feedback as a leader if you're

doing what you can. And when

you get that feedback, it can be

quite heart breaking. But it's the

truth.

“So be hungry for feedback

and try to take feedback

as a good. Unless somebody

is being absolutely vitriolic,

all feedback is a gift.

It's either reinforcing and appreciating

something you're doing

or it's giving you the opportunity

to improve on something.

So embrace it, even though it's

not easy.”

Buchler also said leadership

requires clear accountability,

which requires measurable

goals.

“I really believe that something

that's fundamentally

missing in a lot of retailers

that I've been with - the

goals are not clear, and more

Leadership tips

Liz Wotherspoon on learning from others:

“Where are your worthy rivals? They may not even

be in your industry. But where are your worthy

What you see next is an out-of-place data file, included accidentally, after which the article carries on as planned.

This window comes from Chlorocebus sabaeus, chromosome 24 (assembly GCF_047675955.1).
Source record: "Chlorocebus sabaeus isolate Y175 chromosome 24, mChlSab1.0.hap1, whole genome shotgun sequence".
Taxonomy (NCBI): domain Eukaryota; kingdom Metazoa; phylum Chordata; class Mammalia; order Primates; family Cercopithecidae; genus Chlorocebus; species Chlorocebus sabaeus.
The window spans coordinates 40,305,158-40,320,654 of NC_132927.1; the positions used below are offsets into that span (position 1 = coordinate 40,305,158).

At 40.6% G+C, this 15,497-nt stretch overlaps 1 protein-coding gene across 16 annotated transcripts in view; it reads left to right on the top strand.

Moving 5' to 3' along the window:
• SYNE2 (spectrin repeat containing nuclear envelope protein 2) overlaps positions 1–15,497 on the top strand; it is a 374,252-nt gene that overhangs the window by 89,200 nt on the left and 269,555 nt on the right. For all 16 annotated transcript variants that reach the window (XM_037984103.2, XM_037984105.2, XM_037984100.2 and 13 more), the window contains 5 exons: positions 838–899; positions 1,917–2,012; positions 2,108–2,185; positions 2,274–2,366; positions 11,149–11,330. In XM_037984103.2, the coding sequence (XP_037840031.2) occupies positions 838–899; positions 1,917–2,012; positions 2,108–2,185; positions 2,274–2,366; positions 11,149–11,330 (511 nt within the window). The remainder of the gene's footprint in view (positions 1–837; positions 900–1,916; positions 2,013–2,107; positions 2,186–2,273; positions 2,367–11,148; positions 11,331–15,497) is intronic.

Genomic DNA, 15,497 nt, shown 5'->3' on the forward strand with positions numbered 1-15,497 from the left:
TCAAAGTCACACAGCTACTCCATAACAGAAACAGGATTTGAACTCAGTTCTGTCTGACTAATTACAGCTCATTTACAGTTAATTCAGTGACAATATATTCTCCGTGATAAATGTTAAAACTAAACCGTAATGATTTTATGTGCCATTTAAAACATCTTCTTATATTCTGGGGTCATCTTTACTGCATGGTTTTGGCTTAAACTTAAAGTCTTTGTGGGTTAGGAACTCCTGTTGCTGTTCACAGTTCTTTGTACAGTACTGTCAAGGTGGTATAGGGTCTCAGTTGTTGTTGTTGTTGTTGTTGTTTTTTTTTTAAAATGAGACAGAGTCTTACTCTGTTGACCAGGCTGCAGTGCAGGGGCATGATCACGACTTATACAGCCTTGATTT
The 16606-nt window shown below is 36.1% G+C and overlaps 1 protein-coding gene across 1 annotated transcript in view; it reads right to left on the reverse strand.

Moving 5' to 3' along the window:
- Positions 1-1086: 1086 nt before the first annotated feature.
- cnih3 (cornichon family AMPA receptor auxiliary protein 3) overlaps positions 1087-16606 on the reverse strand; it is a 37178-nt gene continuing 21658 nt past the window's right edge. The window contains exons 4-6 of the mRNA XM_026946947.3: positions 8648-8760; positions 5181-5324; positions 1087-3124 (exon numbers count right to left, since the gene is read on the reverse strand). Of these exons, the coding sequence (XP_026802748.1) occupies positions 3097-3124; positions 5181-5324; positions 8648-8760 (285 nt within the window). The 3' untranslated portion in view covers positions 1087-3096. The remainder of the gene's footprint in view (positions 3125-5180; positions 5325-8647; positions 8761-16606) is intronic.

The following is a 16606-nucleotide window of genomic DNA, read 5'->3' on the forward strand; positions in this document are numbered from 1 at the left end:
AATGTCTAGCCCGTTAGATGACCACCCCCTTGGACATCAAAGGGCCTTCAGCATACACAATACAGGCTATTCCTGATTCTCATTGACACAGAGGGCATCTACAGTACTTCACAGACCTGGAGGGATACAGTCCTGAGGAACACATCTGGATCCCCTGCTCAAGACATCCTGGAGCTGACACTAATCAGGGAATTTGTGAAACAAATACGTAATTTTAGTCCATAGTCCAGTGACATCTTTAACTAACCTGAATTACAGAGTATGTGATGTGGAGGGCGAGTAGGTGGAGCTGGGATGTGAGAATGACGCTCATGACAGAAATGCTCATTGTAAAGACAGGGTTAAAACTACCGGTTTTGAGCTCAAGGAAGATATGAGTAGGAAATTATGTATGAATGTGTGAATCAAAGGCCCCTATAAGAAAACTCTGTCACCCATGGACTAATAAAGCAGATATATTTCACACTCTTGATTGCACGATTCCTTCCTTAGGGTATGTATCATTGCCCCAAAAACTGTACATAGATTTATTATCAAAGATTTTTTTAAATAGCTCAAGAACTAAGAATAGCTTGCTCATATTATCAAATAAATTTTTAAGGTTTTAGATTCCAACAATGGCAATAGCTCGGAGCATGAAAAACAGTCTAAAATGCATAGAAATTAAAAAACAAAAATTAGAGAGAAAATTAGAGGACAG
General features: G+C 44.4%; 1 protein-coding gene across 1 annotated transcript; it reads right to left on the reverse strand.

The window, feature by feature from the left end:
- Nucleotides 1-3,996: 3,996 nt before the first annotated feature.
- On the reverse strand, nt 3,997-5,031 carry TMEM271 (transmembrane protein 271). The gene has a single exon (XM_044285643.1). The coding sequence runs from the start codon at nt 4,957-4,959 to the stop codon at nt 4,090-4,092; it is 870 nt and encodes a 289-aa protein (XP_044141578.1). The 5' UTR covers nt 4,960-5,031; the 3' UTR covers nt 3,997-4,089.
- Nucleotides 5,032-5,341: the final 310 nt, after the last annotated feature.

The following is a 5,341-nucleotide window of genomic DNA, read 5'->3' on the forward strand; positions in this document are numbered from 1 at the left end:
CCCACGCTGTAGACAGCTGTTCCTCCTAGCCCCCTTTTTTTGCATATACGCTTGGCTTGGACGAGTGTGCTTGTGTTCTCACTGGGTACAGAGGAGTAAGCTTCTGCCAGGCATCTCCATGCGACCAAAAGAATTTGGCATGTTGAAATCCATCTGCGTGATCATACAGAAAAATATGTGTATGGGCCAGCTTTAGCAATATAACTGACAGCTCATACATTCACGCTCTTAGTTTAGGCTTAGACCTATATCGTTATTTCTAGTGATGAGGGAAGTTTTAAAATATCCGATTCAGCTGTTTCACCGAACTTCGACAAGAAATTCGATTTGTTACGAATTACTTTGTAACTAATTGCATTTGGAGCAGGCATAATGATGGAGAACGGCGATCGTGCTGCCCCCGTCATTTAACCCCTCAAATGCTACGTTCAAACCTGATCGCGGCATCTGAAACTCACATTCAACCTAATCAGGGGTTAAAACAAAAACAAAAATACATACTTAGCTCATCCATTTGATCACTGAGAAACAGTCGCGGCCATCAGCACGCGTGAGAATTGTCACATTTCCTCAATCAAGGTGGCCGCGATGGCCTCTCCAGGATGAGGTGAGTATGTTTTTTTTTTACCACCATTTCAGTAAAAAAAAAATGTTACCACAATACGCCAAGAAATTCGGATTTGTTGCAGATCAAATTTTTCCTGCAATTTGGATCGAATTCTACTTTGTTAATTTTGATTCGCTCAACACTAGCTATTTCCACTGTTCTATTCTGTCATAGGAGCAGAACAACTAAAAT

rivals? Who are they and what are they doing? What

can you learn from them? What can you steal from

them - and I don't mean literally stealing from them,

but what could you do in your organisation that

they're doing and you'd be a better organisation?

That's worth leaders spending some time thinking

about.”

Jon Calder on acknowledging your limits:

“I'm very much big picture, blue sky. And what I

know I need around me is a team that can help fill in

the detail and then execute. One of the things that

I find most liberating is I can run off a list of all the

things I'm no good at. The flip side is I know what I

am really good at. And I've got a good team around

me. I've got 24 partners who I lean on to help me

with the stuff I'm not good at. You can get really

comfortable with the stuff you're not good at, as well

as the stuff you are good at. I think that's what really

takes you forward.”

Clifford Buchler on networking:

importantly, they are not

measurable.”

• The Icehouse has worked